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Religion, Ethics, and History in the French Long Seventeenth Century - La Religion, la morale, et l’histoire à l’âge classique

Series:

William Brooks and Rainer Zaiser

In June 2006 delegates from eight countries representing six French, US, and British-based learned societies met at St Catherine’s College, Oxford, for a conference on the French long seventeenth century entitled ‘Modernités/Modernities’. Twenty of the best papers on religion, ethics and history were selected for this volume, and they present new perspectives on topics as diverse as devotion and pornography, artifice and the pursuit of truth, Bruscambille and Pascal, historiography from the sixteenth century to Voltaire, and, of course, the Querelle des Anciens et des Modernes.
En juin 2006 un colloque sur le thème de la modernité pendant l’âge classique a réuni à St Catherine’s College, Oxford des spécialistes venus de huit pays pour représenter six sociétés savantes dont quatre françaises, une américaine, et une britannique. Vingt communications choisies parmi les meilleures sont recueillies dans le présent volume, sur des sujets aussi divers que la dévotion et la pornographie, l’artifice et la recherche de la vérité, Bruscambille et Pascal, l’historiographie tant du seizième siècle que de Voltaire et, bien entendu, la Querelle des Anciens et des Modernes.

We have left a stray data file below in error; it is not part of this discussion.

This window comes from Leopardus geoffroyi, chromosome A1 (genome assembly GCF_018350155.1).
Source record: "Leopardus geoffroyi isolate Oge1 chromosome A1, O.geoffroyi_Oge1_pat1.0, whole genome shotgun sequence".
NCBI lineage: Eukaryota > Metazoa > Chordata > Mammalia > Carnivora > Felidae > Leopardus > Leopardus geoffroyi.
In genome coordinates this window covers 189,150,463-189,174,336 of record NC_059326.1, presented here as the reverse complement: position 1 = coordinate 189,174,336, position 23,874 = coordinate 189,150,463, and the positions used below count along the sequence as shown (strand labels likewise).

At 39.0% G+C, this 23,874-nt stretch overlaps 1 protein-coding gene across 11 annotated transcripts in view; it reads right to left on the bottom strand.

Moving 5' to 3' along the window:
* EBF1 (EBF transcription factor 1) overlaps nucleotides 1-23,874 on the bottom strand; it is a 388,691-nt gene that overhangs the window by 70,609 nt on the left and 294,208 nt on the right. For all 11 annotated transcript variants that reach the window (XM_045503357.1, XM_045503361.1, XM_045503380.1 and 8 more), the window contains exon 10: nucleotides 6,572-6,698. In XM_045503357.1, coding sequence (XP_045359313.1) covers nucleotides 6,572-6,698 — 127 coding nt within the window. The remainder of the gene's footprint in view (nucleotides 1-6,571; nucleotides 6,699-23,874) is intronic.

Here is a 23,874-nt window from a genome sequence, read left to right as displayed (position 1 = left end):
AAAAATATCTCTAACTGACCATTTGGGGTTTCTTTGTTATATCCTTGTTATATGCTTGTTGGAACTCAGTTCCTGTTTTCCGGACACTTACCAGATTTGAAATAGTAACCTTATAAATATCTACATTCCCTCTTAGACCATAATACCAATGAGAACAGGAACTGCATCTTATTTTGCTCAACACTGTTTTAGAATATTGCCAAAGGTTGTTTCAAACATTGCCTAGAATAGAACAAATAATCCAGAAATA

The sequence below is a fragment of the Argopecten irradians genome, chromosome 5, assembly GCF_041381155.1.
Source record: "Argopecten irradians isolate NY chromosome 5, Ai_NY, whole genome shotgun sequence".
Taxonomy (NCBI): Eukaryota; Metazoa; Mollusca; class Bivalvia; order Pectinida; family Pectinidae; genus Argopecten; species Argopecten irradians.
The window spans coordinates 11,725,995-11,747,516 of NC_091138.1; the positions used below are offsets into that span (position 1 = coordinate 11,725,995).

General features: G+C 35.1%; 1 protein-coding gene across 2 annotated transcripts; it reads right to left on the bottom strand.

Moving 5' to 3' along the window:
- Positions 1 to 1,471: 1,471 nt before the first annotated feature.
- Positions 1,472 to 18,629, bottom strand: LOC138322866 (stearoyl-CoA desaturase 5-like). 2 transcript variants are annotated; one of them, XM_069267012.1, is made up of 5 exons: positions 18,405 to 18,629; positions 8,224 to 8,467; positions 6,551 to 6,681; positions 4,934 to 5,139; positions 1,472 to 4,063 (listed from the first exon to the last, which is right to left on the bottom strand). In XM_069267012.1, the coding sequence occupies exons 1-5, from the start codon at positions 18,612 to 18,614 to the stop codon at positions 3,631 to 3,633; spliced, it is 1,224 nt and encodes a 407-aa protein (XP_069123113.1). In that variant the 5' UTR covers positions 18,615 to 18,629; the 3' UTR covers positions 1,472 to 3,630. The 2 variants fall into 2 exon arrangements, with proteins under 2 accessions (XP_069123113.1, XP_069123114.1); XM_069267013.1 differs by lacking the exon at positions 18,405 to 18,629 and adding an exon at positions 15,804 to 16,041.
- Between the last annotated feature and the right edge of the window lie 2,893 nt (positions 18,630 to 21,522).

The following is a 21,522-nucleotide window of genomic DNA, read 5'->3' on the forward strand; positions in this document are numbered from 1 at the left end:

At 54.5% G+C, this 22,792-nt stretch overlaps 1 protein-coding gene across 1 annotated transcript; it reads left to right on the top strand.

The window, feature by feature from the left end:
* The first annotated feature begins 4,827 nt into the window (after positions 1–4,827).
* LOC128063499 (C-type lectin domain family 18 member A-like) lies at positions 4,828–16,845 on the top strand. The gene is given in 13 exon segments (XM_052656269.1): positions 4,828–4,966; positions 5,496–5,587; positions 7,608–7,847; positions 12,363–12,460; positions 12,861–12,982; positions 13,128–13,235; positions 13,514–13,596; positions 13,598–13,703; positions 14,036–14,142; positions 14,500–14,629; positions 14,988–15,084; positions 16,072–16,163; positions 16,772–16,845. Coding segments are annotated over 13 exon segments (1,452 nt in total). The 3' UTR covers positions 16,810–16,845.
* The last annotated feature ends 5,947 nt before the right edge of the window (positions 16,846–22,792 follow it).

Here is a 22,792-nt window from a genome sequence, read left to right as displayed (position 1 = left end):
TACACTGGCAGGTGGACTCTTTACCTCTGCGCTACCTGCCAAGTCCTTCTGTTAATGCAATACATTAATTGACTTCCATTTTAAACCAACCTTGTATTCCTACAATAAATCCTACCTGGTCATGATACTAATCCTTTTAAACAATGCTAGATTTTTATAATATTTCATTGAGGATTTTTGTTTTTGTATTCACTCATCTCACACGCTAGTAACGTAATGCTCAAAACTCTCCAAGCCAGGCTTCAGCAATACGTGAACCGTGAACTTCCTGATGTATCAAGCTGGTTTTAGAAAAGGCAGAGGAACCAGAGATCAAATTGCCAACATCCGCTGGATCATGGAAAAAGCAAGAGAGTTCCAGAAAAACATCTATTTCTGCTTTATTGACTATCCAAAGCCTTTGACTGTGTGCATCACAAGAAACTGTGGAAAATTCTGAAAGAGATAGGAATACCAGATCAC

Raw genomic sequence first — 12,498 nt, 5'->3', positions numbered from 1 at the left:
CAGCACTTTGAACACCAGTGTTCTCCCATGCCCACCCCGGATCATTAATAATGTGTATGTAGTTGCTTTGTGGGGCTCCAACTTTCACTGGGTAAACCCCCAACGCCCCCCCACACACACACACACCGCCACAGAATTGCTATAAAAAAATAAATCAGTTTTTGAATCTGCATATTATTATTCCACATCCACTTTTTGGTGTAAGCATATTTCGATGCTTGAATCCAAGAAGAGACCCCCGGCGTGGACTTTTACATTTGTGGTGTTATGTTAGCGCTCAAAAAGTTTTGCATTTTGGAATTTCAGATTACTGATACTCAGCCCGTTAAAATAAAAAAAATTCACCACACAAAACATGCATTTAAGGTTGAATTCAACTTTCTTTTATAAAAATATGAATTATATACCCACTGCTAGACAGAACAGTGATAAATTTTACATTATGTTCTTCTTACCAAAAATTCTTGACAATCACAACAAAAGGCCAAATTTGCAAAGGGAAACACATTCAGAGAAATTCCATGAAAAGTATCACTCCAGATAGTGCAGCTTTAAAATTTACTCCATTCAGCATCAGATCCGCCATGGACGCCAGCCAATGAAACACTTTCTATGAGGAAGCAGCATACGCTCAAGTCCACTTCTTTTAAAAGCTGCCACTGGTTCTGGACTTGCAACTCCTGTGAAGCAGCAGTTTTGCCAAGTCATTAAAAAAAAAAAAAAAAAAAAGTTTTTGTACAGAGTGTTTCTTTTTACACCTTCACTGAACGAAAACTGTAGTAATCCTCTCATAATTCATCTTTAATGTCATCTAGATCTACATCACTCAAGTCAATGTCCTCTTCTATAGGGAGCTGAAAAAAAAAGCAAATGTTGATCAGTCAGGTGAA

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‘Il se veut faire voir’: The Modern Courtier in Castiglione and Montaigne 117

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SUSANNAH CARSON ‘Il se veut faire voir’: The Modern Courtier in Castiglione and Montaigne Baldassarre Castiglione’s Il cortegiano (1528) and Michel de Mon- taigne’s Essais (1588) mark key literary moments in the evolution of the modern individual. Both authors take it for granted that each individual is inextricably involved in a game of hide-and-seek encompassing the whole of society. In this they agree: the question concerns technique. The debate, to put it simply, is between whether to cultivate a social mask to help win the game, as Castiglione advises, or whether to throw out the mask and cultivate the self beneath, as Montaigne recommends. The courtiers of Castiglione’s fictional court of Urbino observe each other and develop a sophisticated set of rules for mutual evaluation. In the Essais, Montaigne descries the dissimulation of the courtier and encourages the fusion of appearance to underlying reality: each courtier assimilates an acceptable set of moral standards and surrenders himself voluntarily to the gaze of the other players. Castiglione’s artifice and Montaigne’s transparency emerge as rival practices offering different varieties and degrees of autonomy to the modern individual. There are traces of this conflict today, but they appear conspicu- ously throughout the works of court commentators of the seventeenth century: Faret, La Bruyère, La Rochefoucauld, and the Chevalier de Méré incorporate their predecessors’ contradictory precepts, but are unable to reconcile them into a coherent vision of who this modern individual is at court, who he is outside the court, or even who...

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